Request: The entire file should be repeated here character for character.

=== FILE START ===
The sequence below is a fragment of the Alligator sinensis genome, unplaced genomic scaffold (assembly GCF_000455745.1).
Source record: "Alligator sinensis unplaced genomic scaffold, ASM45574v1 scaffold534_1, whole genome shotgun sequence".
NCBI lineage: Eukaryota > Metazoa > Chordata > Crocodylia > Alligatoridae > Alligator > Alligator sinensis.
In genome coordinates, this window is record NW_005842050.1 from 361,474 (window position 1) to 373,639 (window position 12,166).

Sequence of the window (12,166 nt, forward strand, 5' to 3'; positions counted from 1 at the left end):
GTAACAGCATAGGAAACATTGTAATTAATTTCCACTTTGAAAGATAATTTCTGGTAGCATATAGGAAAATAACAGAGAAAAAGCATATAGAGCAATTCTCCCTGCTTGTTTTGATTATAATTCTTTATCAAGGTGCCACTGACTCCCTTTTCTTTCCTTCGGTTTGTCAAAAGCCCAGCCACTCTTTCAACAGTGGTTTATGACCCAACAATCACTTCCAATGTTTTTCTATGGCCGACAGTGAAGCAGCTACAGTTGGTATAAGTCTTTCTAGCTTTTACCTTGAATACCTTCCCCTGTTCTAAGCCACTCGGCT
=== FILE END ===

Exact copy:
The sequence below is a fragment of the Alligator sinensis genome, unplaced genomic scaffold (assembly GCF_000455745.1).
Source record: "Alligator sinensis unplaced genomic scaffold, ASM45574v1 scaffold534_1, whole genome shotgun sequence".
NCBI lineage: Eukaryota > Metazoa > Chordata > Crocodylia > Alligatoridae > Alligator > Alligator sinensis.
In genome coordinates, this window is record NW_005842050.1 from 361,474 (window position 1) to 373,639 (window position 12,166).

Sequence of the window (12,166 nt, forward strand, 5' to 3'; positions counted from 1 at the left end):
GTAACAGCATAGGAAACATTGTAATTAATTTCCACTTTGAAAGATAATTTCTGGTAGCATATAGGAAAATAACAGAGAAAAAGCATATAGAGCAATTCTCCCTGCTTGTTTTGATTATAATTCTTTATCAAGGTGCCACTGACTCCCTTTTCTTTCCTTCGGTTTGTCAAAAGCCCAGCCACTCTTTCAACAGTGGTTTATGACCCAACAATCACTTCCAATGTTTTTCTATGGCCGACAGTGAAGCAGCTACAGTTGGTATAAGTCTTTCTAGCTTTTACCTTGAATACCTTCCCCTGTTCTAAGCCACTCGGCT